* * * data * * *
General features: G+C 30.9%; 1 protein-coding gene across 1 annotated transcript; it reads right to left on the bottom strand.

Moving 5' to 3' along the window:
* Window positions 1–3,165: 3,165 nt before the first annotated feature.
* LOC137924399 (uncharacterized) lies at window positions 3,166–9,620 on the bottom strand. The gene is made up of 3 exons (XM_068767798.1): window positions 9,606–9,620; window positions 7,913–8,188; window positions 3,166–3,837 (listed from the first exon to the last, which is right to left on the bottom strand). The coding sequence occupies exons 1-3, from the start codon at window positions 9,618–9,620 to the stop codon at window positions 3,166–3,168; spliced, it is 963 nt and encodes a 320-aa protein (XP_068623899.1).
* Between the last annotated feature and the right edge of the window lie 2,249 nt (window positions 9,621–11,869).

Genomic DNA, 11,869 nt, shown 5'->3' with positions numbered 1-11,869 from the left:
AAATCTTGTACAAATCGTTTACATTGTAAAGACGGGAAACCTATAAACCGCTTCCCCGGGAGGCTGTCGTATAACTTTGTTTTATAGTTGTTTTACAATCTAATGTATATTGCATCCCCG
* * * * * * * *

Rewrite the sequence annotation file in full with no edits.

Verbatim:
General features: G+C 30.9%; 1 protein-coding gene across 1 annotated transcript; it reads right to left on the bottom strand.

Moving 5' to 3' along the window:
* Window positions 1–3,165: 3,165 nt before the first annotated feature.
* LOC137924399 (uncharacterized) lies at window positions 3,166–9,620 on the bottom strand. The gene is made up of 3 exons (XM_068767798.1): window positions 9,606–9,620; window positions 7,913–8,188; window positions 3,166–3,837 (listed from the first exon to the last, which is right to left on the bottom strand). The coding sequence occupies exons 1-3, from the start codon at window positions 9,618–9,620 to the stop codon at window positions 3,166–3,168; spliced, it is 963 nt and encodes a 320-aa protein (XP_068623899.1).
* Between the last annotated feature and the right edge of the window lie 2,249 nt (window positions 9,621–11,869).

Genomic DNA, 11,869 nt, shown 5'->3' with positions numbered 1-11,869 from the left:
AAATCTTGTACAAATCGTTTACATTGTAAAGACGGGAAACCTATAAACCGCTTCCCCGGGAGGCTGTCGTATAACTTTGTTTTATAGTTGTTTTACAATCTAATGTATATTGCATCCCCG